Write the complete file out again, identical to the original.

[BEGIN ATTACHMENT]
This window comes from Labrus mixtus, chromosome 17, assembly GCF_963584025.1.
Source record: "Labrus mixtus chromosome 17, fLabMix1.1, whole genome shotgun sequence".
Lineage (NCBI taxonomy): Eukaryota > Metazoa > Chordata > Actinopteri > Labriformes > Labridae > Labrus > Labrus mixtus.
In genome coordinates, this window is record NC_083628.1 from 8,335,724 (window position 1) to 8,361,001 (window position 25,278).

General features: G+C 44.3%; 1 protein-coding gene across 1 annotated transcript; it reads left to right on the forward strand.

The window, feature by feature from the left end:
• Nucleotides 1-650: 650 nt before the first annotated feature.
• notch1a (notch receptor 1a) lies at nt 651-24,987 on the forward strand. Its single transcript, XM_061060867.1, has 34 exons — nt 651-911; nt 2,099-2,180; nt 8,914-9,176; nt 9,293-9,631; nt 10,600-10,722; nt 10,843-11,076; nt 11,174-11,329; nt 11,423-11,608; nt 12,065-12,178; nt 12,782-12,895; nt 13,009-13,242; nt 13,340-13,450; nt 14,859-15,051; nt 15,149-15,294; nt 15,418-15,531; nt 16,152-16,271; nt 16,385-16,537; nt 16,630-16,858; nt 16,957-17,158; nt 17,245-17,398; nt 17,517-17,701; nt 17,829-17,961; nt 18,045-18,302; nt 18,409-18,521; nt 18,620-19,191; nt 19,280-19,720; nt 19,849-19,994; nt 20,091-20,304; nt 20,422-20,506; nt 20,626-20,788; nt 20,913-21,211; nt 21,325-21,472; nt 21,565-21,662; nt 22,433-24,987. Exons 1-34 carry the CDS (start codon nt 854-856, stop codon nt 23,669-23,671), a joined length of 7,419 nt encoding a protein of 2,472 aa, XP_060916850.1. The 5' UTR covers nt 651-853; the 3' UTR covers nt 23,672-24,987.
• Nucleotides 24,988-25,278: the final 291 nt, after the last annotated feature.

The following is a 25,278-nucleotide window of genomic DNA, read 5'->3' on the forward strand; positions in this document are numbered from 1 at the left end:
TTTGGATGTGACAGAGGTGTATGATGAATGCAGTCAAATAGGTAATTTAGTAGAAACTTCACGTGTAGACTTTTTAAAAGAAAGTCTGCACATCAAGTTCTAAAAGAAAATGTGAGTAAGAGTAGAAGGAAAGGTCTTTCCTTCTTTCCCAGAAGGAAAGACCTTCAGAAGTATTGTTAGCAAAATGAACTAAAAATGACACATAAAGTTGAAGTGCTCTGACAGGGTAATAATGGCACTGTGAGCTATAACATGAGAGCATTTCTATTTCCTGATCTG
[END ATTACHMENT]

This window comes from Labrus mixtus, chromosome 17, assembly GCF_963584025.1.
Source record: "Labrus mixtus chromosome 17, fLabMix1.1, whole genome shotgun sequence".
Lineage (NCBI taxonomy): Eukaryota > Metazoa > Chordata > Actinopteri > Labriformes > Labridae > Labrus > Labrus mixtus.
In genome coordinates, this window is record NC_083628.1 from 8,335,724 (window position 1) to 8,361,001 (window position 25,278).

General features: G+C 44.3%; 1 protein-coding gene across 1 annotated transcript; it reads left to right on the forward strand.

The window, feature by feature from the left end:
• Nucleotides 1-650: 650 nt before the first annotated feature.
• notch1a (notch receptor 1a) lies at nt 651-24,987 on the forward strand. Its single transcript, XM_061060867.1, has 34 exons — nt 651-911; nt 2,099-2,180; nt 8,914-9,176; nt 9,293-9,631; nt 10,600-10,722; nt 10,843-11,076; nt 11,174-11,329; nt 11,423-11,608; nt 12,065-12,178; nt 12,782-12,895; nt 13,009-13,242; nt 13,340-13,450; nt 14,859-15,051; nt 15,149-15,294; nt 15,418-15,531; nt 16,152-16,271; nt 16,385-16,537; nt 16,630-16,858; nt 16,957-17,158; nt 17,245-17,398; nt 17,517-17,701; nt 17,829-17,961; nt 18,045-18,302; nt 18,409-18,521; nt 18,620-19,191; nt 19,280-19,720; nt 19,849-19,994; nt 20,091-20,304; nt 20,422-20,506; nt 20,626-20,788; nt 20,913-21,211; nt 21,325-21,472; nt 21,565-21,662; nt 22,433-24,987. Exons 1-34 carry the CDS (start codon nt 854-856, stop codon nt 23,669-23,671), a joined length of 7,419 nt encoding a protein of 2,472 aa, XP_060916850.1. The 5' UTR covers nt 651-853; the 3' UTR covers nt 23,672-24,987.
• Nucleotides 24,988-25,278: the final 291 nt, after the last annotated feature.

The following is a 25,278-nucleotide window of genomic DNA, read 5'->3' on the forward strand; positions in this document are numbered from 1 at the left end:
TTTGGATGTGACAGAGGTGTATGATGAATGCAGTCAAATAGGTAATTTAGTAGAAACTTCACGTGTAGACTTTTTAAAAGAAAGTCTGCACATCAAGTTCTAAAAGAAAATGTGAGTAAGAGTAGAAGGAAAGGTCTTTCCTTCTTTCCCAGAAGGAAAGACCTTCAGAAGTATTGTTAGCAAAATGAACTAAAAATGACACATAAAGTTGAAGTGCTCTGACAGGGTAATAATGGCACTGTGAGCTATAACATGAGAGCATTTCTATTTCCTGATCTG